If you’re going to compliment someone in an email, be genuine about it. Avoid sounding insincere or false in your compliments.
- Be careful with humor.
Humor can be a great way to sound more genuine in your emails, but you need to be careful. Not everyone appreciates the same type of humor, so it’s important to use it sparingly and only with people who you know will appreciate it.
- Avoid sounding sales-y.
If you want to sound genuine in your emails, avoid sounding like you’re trying to sell something. Focus on building relationships and providing value, and the sales will follow.
TELL A STORY.
When it comes to writing emails, it can be easy to get bogged down in the details and lose sight of
the bigger picture. But if you want your emails to be truly effective, it’s important to remember that, at the end of the day, email is all about storytelling.
Think about it: every email you write is an opportunity to tell a story. Whether you’re sharing news about your company or sharing a personal update with a friend, the ability to tell a story is what makes email such a powerful communication tool.
● Of course, not every email needs to be a novel. But if you keep the following tips in mind, you’ll be able to infuse your emails with the power of storytelling, no matter what the message may be.
● Start with a strong opening.
● The first few sentences of your email are crucial. They’re your opportunity to grab the reader’s attention and set the tone for the rest of the message. So take your time and craft a strong opening that will engage the reader and make them want to read on.
● Use vivid language.
● One of the best ways to bring your stories to life is to use vivid, descriptive language. Whether you’re describing a new product launch or recounting a recent vacation, the more detail you can provide, the better.
● Use images and videos.
● A picture is worth a thousand words, and that’s especially true when it comes to email. If you have a photo or video that helps illustrate your story, be sure to include it in your message.
● Keep it concise.
● Email is a quick-moving medium, so it’s important to be concise in your storytelling. That doesn’t mean your stories have to be short, but it does mean you should focus on the most important details and leave out anything that’s not absolutely essential.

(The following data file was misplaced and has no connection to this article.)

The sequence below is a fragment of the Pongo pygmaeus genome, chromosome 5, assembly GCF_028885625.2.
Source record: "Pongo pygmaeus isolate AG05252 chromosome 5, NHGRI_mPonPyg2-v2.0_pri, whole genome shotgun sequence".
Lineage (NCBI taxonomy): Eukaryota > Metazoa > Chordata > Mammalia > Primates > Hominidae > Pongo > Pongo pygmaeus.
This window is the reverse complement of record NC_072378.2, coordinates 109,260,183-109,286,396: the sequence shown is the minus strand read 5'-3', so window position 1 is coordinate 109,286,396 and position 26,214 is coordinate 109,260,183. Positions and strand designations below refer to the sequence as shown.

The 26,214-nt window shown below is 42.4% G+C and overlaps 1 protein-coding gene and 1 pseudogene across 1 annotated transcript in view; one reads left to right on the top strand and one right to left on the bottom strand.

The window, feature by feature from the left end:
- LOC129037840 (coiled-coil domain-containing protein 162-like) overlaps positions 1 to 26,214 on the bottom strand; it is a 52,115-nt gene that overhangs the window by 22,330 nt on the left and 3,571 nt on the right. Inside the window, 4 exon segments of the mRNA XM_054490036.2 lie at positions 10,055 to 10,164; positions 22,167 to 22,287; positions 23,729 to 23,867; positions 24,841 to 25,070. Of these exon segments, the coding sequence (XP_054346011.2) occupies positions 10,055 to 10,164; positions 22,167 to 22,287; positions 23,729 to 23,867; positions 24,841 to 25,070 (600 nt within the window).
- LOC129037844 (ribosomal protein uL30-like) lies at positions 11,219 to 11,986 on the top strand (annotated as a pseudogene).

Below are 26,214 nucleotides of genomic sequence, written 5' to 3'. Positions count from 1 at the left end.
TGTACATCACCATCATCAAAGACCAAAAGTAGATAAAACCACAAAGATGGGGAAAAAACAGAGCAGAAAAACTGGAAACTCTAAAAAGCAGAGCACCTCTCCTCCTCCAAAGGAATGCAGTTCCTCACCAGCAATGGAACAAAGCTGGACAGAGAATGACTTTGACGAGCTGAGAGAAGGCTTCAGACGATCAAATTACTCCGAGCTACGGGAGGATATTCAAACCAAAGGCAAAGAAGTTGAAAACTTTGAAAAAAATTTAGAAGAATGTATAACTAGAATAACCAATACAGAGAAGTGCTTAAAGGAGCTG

● End with a call to action.
● Your email story should always have a purpose, and that purpose should be clear to the reader from the very beginning. As you near the end of your message, be sure to include a call to action that tells the reader what you want them to do next.
USE AN ACTIVE VOICE.
Active voice makes your email sound more assertive and confident. It also makes it easier for the recipient to understand your message. To use active voice in your emails, simply write your sentences using the subject + verb + object format. For example, “I am writing to inform you that the project is complete.” This is a simple, yet effective way to use active voice in your emails.
Email is a great way to connect with people, but it can also be a place where you can easily come across as fake or inauthentic. If you want to build strong relationships with the people you email, it is important to be yourself. Here are a few tips for how to be yourself while writing emails:
● Be honest in your interactions. This means being truthful about who you are, what you do, and how you feel. If you are not honest, people will quickly see through you and your emails will come across as insincere.
● Be genuine in your interactions. This means being authentic and showing your true colors. People can tell when you are being fake, so it is important to be genuine.
● Be confident in your interactions. This means having faith in yourself and your abilities. If you are not confident, people will pick up on it and your emails will come across as timid.
● Be polite in your interactions. This means using please and thank you, and avoiding any offensive language. Politeness goes a long way in emailing, and it will make your emails more pleasant to read.
● Be interesting in your interactions. This means having something interesting to say. No one wants to read a boring email, so make sure you have something to share that will capture people’s attention.
By following these tips, you can be sure to come across as your genuine self in your email interactions. Building strong relationships with the people you email is important, and it starts with being yourself.
Email is a key tool in modern communication, with the average office worker receiving 121 emails per day, according to a study by The Radicati Group. But with such a high volume of messages, it’s more important than ever to make sure your emails stand out.
Follow the secrets we discussed in this report and you are surely going to see a massive improvement in your email open rates.